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Through the Looking-Glass With a Safety Razor

4 minute read
Lance Morrow

In the back of old medicine cabinets, you may still see the little mail slot — blackened with rust at the edges — through which a man of another time would push a used razor blade, dropping it into a mysterious, never-seen depository, the graveyard of unkeen but still raggedly dangerous blades: a black hole.

When I was a child the blade slot fascinated me. Children have a highly developed sense of metaphysics. The slot seemed a tear in time, as if the blade that had just shaved my father, nicking his jawline, had for punishment been exiled to another dimension. That bourne from which no traveler returns. The wafer-thin blue blade was condemned to slide out of this world and to turn slowly in the black space that began on the far side of the inside of the mirror.

I saw such a slot yesterday, unused for years, I suppose. I am not nostalgic for the deadly old blades, which you screwed down into what was called a “safety razor” — an instrument that might leave the face dappled with bloodied toilet paper wads. The blades now rusting in the depository drew more blood in their time than the guillotine. For years, since the perfection of miraculous little whisker-reapers that come in cartridges, I have shaved blind, with impunity, without a mirror. I haven’t cut myself since the Carter administration.

But the sight of the blade slot made me think — if you will excuse these featherweight reflections — about the old rituals. Long ago, when men wore hats, shaving was a far more serious and ceremonial business than it is now. I keep to some of the old forms. I use a shaving brush, for example.

But shaving once had the gravitas and danger of a masculine order now vanished. You went about it with the focus of a surgeon. If you hacked away at your face when you had a hangover, you emerged from the bathroom looking as if you’d been in a knife fight. A perversely infallible rule of adolescence held that when shaving just before a date, you would open two or three unstoppable bleeding wounds.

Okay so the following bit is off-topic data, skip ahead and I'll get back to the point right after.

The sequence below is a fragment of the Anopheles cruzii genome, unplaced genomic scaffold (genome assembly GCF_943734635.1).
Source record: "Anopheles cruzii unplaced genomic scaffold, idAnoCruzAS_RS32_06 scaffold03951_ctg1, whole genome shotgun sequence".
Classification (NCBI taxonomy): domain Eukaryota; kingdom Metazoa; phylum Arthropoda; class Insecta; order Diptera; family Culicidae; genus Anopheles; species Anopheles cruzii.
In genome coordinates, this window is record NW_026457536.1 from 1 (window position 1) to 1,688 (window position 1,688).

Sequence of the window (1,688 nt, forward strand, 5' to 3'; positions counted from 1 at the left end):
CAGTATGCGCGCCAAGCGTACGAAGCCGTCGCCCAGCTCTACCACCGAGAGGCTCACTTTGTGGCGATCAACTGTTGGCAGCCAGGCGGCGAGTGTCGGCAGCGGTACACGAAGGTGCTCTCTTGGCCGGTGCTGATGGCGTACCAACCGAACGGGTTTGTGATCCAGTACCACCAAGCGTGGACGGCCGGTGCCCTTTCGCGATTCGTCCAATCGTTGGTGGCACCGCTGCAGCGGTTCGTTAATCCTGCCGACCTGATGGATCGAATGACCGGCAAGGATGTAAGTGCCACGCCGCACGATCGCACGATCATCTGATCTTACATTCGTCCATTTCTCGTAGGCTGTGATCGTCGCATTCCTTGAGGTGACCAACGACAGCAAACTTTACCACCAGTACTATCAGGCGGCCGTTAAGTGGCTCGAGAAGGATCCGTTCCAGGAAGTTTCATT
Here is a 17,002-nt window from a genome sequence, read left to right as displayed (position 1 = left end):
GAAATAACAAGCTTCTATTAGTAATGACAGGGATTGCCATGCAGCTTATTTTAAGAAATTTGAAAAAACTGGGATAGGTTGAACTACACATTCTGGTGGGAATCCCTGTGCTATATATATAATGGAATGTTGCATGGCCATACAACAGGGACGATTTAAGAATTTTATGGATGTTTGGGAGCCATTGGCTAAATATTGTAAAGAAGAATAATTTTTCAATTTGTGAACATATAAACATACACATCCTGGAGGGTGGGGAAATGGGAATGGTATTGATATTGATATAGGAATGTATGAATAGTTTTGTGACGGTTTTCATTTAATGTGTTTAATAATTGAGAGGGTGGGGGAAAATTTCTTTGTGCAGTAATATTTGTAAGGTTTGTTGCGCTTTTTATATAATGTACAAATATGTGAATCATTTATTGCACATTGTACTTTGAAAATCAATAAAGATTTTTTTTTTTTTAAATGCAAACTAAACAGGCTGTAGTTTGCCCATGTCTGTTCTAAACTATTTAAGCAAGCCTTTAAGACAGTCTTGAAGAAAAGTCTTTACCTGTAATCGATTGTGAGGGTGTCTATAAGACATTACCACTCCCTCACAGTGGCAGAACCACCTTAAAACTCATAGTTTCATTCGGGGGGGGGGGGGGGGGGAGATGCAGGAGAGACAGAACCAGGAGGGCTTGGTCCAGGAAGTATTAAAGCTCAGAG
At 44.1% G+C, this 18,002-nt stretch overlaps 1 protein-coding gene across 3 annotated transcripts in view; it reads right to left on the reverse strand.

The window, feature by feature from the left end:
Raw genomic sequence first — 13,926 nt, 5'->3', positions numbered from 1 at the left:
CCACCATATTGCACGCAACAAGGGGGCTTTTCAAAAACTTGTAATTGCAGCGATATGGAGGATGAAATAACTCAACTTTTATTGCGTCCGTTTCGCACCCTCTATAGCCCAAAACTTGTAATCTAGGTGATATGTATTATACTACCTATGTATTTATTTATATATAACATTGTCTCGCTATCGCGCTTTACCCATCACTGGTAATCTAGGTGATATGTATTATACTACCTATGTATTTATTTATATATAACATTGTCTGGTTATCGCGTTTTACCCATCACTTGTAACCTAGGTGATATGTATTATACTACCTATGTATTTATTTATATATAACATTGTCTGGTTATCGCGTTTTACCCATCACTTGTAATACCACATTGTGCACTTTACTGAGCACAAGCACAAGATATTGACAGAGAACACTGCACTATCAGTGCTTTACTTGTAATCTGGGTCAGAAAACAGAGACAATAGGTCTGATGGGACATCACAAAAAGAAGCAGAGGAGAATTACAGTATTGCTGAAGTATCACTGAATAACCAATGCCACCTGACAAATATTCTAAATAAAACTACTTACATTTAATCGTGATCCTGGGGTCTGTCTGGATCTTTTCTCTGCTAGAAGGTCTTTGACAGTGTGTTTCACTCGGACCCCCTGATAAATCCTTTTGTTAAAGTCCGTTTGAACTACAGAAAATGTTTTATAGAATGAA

In the presence of acne, shaving devolved to massacre. At the tough Jesuit high school I attended, a prefect of discipline, Father Donahue, confronted a Polish kid who, for three days running, refused the prefect’s order to shave the dirty shadow of down from his cheeks. Finally, Father Donahue led the kid into his office by the ear and dry-shaved him himself with a “safety razor. ” Maybe Father Donahue learned about the operation from reading about the Mohawks and Iroquois, who sent Jesuit martyrs to heaven centuries ago.

My father shaved with focused nonchalance, pausing now and then to study his work and take a drag from the unfiltered Camel parked on the edge of the sink. Now and then he brought his left hand into play, to hold his nose aside (face abruptly grotesque) while he worked the bristles on the high upper lip.

A ceremony of the patriarchy, if you like. Gillette Blue Blades sponsored other ceremonies: prizefights on black-and-white television, the boxing-ring bell orchestrated into the jingle… “To LOOK sharp DING/ ev’ry time you shave!” I cherish a hazy recollection, the haze being snow on the television set, perhaps, and the bluish cigarette smoke layered above the ring — of Sugar Ray Robinson throwing the most beautiful punch ever thrown, a straight jab, pure lightning that sent his man into another dimension, as if used boxers and used blades alike would spin in black space forever.

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